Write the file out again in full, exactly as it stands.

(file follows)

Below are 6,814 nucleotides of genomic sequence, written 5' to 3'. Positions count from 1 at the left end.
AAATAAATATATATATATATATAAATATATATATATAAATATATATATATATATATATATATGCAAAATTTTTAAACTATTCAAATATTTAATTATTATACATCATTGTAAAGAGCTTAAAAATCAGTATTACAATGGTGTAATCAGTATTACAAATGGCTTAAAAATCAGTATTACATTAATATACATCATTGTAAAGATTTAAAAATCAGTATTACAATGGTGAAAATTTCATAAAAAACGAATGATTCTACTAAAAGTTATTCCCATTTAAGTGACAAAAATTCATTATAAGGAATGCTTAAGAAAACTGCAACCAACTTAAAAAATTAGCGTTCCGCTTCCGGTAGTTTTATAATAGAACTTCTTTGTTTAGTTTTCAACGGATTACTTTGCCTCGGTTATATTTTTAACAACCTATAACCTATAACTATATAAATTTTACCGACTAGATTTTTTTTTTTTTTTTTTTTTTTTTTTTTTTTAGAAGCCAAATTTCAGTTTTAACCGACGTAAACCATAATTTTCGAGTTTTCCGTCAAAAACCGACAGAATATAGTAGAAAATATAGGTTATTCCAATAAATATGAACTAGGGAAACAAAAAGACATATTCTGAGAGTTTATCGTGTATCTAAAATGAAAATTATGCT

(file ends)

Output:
Below are 6,814 nucleotides of genomic sequence, written 5' to 3'. Positions count from 1 at the left end.
AAATAAATATATATATATATATAAATATATATATATAAATATATATATATATATATATATATGCAAAATTTTTAAACTATTCAAATATTTAATTATTATACATCATTGTAAAGAGCTTAAAAATCAGTATTACAATGGTGTAATCAGTATTACAAATGGCTTAAAAATCAGTATTACATTAATATACATCATTGTAAAGATTTAAAAATCAGTATTACAATGGTGAAAATTTCATAAAAAACGAATGATTCTACTAAAAGTTATTCCCATTTAAGTGACAAAAATTCATTATAAGGAATGCTTAAGAAAACTGCAACCAACTTAAAAAATTAGCGTTCCGCTTCCGGTAGTTTTATAATAGAACTTCTTTGTTTAGTTTTCAACGGATTACTTTGCCTCGGTTATATTTTTAACAACCTATAACCTATAACTATATAAATTTTACCGACTAGATTTTTTTTTTTTTTTTTTTTTTTTTTTTTTTTAGAAGCCAAATTTCAGTTTTAACCGACGTAAACCATAATTTTCGAGTTTTCCGTCAAAAACCGACAGAATATAGTAGAAAATATAGGTTATTCCAATAAATATGAACTAGGGAAACAAAAAGACATATTCTGAGAGTTTATCGTGTATCTAAAATGAAAATTATGCT